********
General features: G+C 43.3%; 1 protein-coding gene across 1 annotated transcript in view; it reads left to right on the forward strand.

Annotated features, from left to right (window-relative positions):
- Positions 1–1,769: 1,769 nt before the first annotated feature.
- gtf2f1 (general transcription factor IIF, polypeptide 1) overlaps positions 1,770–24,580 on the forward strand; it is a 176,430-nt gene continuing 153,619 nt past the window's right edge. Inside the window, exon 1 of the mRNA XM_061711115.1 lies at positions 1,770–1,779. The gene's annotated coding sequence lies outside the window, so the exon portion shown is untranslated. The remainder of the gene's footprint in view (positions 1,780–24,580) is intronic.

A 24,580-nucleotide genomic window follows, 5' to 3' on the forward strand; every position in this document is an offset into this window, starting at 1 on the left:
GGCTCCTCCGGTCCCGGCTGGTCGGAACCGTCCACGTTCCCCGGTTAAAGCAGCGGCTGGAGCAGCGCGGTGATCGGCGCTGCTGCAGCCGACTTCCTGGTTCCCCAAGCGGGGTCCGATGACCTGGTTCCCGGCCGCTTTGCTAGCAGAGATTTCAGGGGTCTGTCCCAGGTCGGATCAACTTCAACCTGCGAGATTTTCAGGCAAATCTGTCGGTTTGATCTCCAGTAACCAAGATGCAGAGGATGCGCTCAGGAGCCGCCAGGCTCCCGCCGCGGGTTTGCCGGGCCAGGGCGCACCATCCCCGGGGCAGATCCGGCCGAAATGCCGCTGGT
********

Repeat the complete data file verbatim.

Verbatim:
General features: G+C 43.3%; 1 protein-coding gene across 1 annotated transcript in view; it reads left to right on the forward strand.

Annotated features, from left to right (window-relative positions):
- Positions 1–1,769: 1,769 nt before the first annotated feature.
- gtf2f1 (general transcription factor IIF, polypeptide 1) overlaps positions 1,770–24,580 on the forward strand; it is a 176,430-nt gene continuing 153,619 nt past the window's right edge. Inside the window, exon 1 of the mRNA XM_061711115.1 lies at positions 1,770–1,779. The gene's annotated coding sequence lies outside the window, so the exon portion shown is untranslated. The remainder of the gene's footprint in view (positions 1,780–24,580) is intronic.

A 24,580-nucleotide genomic window follows, 5' to 3' on the forward strand; every position in this document is an offset into this window, starting at 1 on the left:
GGCTCCTCCGGTCCCGGCTGGTCGGAACCGTCCACGTTCCCCGGTTAAAGCAGCGGCTGGAGCAGCGCGGTGATCGGCGCTGCTGCAGCCGACTTCCTGGTTCCCCAAGCGGGGTCCGATGACCTGGTTCCCGGCCGCTTTGCTAGCAGAGATTTCAGGGGTCTGTCCCAGGTCGGATCAACTTCAACCTGCGAGATTTTCAGGCAAATCTGTCGGTTTGATCTCCAGTAACCAAGATGCAGAGGATGCGCTCAGGAGCCGCCAGGCTCCCGCCGCGGGTTTGCCGGGCCAGGGCGCACCATCCCCGGGGCAGATCCGGCCGAAATGCCGCTGGT